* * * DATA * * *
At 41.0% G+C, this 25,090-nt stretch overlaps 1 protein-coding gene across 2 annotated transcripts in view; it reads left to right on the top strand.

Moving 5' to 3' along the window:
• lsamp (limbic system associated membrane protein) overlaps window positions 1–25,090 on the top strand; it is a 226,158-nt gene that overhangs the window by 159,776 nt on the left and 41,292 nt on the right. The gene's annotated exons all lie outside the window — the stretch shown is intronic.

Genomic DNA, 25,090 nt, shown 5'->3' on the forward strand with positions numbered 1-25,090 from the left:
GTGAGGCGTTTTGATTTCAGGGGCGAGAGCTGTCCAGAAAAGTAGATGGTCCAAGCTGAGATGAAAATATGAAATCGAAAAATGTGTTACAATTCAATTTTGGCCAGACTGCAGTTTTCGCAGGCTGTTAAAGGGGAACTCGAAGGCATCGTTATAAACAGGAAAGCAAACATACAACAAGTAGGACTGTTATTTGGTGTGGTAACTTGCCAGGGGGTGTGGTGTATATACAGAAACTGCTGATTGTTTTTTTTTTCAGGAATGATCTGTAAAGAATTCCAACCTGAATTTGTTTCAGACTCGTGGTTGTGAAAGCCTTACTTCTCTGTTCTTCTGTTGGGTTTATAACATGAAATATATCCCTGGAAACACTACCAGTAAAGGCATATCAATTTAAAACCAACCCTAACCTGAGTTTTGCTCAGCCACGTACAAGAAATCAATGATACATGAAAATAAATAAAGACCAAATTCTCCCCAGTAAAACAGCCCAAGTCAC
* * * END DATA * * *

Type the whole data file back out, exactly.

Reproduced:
At 41.0% G+C, this 25,090-nt stretch overlaps 1 protein-coding gene across 2 annotated transcripts in view; it reads left to right on the top strand.

Moving 5' to 3' along the window:
• lsamp (limbic system associated membrane protein) overlaps window positions 1–25,090 on the top strand; it is a 226,158-nt gene that overhangs the window by 159,776 nt on the left and 41,292 nt on the right. The gene's annotated exons all lie outside the window — the stretch shown is intronic.

Genomic DNA, 25,090 nt, shown 5'->3' on the forward strand with positions numbered 1-25,090 from the left:
GTGAGGCGTTTTGATTTCAGGGGCGAGAGCTGTCCAGAAAAGTAGATGGTCCAAGCTGAGATGAAAATATGAAATCGAAAAATGTGTTACAATTCAATTTTGGCCAGACTGCAGTTTTCGCAGGCTGTTAAAGGGGAACTCGAAGGCATCGTTATAAACAGGAAAGCAAACATACAACAAGTAGGACTGTTATTTGGTGTGGTAACTTGCCAGGGGGTGTGGTGTATATACAGAAACTGCTGATTGTTTTTTTTTTCAGGAATGATCTGTAAAGAATTCCAACCTGAATTTGTTTCAGACTCGTGGTTGTGAAAGCCTTACTTCTCTGTTCTTCTGTTGGGTTTATAACATGAAATATATCCCTGGAAACACTACCAGTAAAGGCATATCAATTTAAAACCAACCCTAACCTGAGTTTTGCTCAGCCACGTACAAGAAATCAATGATACATGAAAATAAATAAAGACCAAATTCTCCCCAGTAAAACAGCCCAAGTCAC